Arthur Lehman Professor of Sociology and International Affairs
Department of Sociology
413 Fayerweather Hall
413 Fayerweather Hall
New York, NY, 10027, USA
Phone: (212) 854-3972
David Stark is Arthur Lehman Professor of Sociology and International Affairs at Columbia University where he directs the Center on Organizational Innovation. He is an External Faculty Member of the Santa Fe Institute. Stark examines organizational forms as sites of multiple evaluative principles or frames of worth. He has carried out field research in Hungarian factories before and after 1989, in new media startups in Manhattan before and after the dot.com crash, and in a World Financial Center trading room before and after the attack on September 11th. With support from the National Science Foundation, he continues his work in Eastern Europe in a multi-country project on the virtual public sphere and in a longitudinal network analysis of property transformation among the largest 1,800 Hungarian enterprises. Stark's recent publications include: "Tools of the Trade: The Socio-Technology of Arbitrage in a Wall Street Trading Room,” (with Daniel Beunza) Industrial and Corporate Change, 2004; “Organizing Technologies: Genre Forms of Online Civic Association in Eastern Europe.” (with Balazs Vedres and Laszlo Bruszt) Annals of the American Academy of Political and Social Science, 2004; "Distributed Intelligence and the Organization of Diversity in New Media Projects" (with Monique Girard) Environment and Planning A 2002; "Ambiguous Assets for Uncertain Environments: Heterarchy in Postsocialist Firms" (in The Twenty-First-Century Firm: Changing Economic Organization in International Perspective, 2001); and Postsocialist Pathways: Transforming Politics and Property in Eastern Europe (with Laszlo Bruszt), 1998. Stark has been a visiting fellow at the Russell Sage Foundation in New York City, the Center for Advanced Study in the Behavioral Sciences in Palo Alto, the Institute for Advanced Study/Collegium Budapest, the Ecole des Hautes Etudes en Sciences Sociales in Paris, the Center for the Social Sciences in Berlin, and the Institute for Human Sciences in Vienna. He was recently named a Guggenheim Fellow. David Stark’s curriculum vitae is available here.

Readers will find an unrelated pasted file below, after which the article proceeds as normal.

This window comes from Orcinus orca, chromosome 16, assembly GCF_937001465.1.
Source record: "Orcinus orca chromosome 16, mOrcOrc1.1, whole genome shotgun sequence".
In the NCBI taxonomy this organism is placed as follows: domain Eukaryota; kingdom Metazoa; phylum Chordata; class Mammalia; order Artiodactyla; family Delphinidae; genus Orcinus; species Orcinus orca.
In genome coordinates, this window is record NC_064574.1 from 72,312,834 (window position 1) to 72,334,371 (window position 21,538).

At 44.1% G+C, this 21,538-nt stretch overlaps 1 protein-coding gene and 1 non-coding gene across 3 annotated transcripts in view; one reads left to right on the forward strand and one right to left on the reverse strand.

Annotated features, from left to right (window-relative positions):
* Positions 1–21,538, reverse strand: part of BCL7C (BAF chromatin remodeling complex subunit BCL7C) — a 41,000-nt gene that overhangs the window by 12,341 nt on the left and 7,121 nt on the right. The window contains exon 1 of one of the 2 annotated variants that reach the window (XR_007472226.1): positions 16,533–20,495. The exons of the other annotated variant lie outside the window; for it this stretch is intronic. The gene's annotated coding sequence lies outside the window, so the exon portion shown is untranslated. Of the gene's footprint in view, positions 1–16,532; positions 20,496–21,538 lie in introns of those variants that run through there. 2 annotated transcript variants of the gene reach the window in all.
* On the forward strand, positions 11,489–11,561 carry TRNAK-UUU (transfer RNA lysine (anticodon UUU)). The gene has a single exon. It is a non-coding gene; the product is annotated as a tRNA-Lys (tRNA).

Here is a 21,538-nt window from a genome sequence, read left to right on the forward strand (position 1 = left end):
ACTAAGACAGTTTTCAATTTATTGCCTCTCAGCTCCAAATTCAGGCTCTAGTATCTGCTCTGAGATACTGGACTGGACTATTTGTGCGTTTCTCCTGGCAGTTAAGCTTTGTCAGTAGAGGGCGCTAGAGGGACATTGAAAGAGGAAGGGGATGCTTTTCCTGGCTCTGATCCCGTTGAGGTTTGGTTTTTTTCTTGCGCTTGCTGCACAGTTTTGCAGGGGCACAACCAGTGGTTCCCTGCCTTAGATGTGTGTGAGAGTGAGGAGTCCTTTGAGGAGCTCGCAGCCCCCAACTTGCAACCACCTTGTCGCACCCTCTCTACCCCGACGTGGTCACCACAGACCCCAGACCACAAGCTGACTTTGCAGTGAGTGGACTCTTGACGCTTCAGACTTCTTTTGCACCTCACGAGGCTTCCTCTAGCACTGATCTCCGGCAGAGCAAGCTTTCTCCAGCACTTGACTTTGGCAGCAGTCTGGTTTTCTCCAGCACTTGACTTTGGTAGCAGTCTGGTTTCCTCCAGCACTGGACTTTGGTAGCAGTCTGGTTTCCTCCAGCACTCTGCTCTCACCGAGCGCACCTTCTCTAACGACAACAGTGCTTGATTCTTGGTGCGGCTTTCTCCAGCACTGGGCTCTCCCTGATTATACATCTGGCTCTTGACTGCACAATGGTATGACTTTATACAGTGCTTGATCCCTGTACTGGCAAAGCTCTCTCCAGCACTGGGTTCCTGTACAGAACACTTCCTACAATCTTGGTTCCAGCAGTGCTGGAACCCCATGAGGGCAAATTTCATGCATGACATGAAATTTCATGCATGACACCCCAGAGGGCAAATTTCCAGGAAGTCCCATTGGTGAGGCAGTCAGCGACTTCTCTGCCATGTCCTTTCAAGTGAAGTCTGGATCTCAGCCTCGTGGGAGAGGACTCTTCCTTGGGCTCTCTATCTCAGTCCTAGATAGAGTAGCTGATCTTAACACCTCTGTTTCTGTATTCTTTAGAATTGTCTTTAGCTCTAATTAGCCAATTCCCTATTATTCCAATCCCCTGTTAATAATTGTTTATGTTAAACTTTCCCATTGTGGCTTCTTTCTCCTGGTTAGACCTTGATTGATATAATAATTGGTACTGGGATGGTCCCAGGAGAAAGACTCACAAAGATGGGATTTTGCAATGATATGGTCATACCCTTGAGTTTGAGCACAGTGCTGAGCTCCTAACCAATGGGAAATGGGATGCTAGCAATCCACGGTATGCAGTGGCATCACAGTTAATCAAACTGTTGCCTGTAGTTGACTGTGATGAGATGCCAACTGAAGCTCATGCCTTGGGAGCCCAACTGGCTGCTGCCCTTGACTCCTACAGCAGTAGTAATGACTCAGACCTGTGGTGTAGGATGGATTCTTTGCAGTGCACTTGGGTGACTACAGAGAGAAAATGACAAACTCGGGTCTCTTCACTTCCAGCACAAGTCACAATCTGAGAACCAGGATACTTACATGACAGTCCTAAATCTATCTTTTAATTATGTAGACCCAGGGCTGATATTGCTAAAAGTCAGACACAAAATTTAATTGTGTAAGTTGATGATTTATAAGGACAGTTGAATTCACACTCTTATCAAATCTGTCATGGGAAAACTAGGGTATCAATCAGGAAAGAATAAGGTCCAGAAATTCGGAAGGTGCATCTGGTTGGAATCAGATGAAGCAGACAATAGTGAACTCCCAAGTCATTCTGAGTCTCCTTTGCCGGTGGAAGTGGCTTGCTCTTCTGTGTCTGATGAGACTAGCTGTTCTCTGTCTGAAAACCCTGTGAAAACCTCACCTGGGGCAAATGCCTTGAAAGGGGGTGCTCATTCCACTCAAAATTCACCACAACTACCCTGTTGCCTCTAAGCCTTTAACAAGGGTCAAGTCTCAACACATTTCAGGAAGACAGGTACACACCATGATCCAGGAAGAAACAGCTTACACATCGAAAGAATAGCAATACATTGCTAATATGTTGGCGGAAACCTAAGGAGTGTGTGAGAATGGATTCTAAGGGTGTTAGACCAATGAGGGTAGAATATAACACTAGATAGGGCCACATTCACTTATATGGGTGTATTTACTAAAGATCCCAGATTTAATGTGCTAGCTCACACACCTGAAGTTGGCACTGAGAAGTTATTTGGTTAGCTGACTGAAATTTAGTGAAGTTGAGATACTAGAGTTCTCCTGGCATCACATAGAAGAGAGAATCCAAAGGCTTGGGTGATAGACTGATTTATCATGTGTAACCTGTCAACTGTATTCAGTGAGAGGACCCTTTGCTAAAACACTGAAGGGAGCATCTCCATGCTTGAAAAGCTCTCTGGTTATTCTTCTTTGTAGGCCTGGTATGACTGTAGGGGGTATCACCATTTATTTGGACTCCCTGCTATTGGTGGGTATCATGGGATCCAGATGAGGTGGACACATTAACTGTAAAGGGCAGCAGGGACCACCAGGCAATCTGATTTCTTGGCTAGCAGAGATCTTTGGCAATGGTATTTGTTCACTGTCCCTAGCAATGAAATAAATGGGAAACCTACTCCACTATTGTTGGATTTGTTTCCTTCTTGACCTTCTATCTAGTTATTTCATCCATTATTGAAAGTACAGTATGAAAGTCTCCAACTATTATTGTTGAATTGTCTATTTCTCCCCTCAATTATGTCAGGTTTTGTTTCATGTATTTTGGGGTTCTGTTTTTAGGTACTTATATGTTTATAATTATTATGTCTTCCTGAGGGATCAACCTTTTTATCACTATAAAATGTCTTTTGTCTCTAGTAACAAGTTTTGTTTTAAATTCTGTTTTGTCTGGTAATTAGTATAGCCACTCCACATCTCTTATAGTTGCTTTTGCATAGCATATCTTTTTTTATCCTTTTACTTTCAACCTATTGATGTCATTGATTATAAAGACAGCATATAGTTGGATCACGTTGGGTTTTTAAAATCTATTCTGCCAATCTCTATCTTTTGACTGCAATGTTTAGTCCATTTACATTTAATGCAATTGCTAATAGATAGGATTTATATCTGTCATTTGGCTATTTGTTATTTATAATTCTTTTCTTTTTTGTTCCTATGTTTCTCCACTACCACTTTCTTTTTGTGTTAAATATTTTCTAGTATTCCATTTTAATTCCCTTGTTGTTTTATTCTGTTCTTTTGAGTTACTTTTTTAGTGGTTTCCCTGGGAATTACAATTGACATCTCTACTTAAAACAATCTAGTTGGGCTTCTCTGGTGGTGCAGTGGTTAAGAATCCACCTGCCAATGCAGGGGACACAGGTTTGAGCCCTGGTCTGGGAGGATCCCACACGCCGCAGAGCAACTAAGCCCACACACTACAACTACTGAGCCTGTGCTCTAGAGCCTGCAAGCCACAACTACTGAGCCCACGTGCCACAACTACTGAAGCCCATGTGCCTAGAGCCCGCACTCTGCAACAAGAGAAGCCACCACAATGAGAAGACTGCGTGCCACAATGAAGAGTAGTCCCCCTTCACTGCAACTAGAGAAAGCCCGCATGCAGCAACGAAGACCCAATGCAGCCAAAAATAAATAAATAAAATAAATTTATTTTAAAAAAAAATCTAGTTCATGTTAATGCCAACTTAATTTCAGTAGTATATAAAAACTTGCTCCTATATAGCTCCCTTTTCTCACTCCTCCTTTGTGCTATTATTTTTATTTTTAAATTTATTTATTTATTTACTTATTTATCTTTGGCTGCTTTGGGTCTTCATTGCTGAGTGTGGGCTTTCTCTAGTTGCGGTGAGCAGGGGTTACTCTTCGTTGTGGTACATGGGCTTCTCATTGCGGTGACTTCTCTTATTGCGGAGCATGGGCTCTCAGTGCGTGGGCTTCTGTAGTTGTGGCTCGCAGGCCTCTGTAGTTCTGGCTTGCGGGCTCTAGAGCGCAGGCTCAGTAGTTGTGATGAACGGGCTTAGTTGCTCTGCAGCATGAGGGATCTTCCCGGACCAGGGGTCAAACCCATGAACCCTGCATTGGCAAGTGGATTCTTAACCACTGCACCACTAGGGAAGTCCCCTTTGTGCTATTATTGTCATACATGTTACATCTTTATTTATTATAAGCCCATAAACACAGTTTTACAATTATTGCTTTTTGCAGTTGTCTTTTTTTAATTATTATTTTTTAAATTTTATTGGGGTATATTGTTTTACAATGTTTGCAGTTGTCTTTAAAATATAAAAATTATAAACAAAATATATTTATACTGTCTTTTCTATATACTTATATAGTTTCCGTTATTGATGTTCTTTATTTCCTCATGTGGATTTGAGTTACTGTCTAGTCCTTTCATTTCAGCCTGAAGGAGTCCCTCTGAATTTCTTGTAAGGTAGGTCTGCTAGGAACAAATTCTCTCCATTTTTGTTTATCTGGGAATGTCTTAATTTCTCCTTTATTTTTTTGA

"Organizing Technologies: Genre Forms of Online Civic Association in Eastern Europe" by Balazs Vedres, Laszlo Bruszt, and David Stark, published by Annals of the American Academy of Political and Social Science (Jan 2005). Link to Publication
To study technologies of politics in a new field of representation we examine how civic associations in Eastern Europe create online organization. Organizing technology is about combining specific technological features with actors and types of acts. Based on data we collected on 1,585 East European civil society websites we identify five emergent genres of organizing technologies: newsletters, interactive platforms, multilingual solicitations, directories, and brochures. Genre structures organization. These clusters do not correspond to stages of development; and, moreover, newer website are more likely to be typical of their genre suggesting that these forms are becoming more rather than less distinctive. In contrast to the utopistic image of a de-territorialized, participatory global civil society, our examination of the structure of hyperlinks finds that the transnational are not inclined to be participatory and the participatory are not transnational. Whereas the Internet and Society paradigm focused on inequality of users’ access to various aspects of the web, we probe inequality in the accessibility of websites to potential users. Search engine technology is search engine politics.
"How to Recognize an Opportunity: Heterarchical Search in a Trading Room" by Daniel Beunza and David Stark, published by he Sociology of Financial Markets, edited by Karin Knorr Cetina and Alexa Preda. Oxford: Oxford University Press, 2005, pp.84-101 (Jan 2005). Link to Publication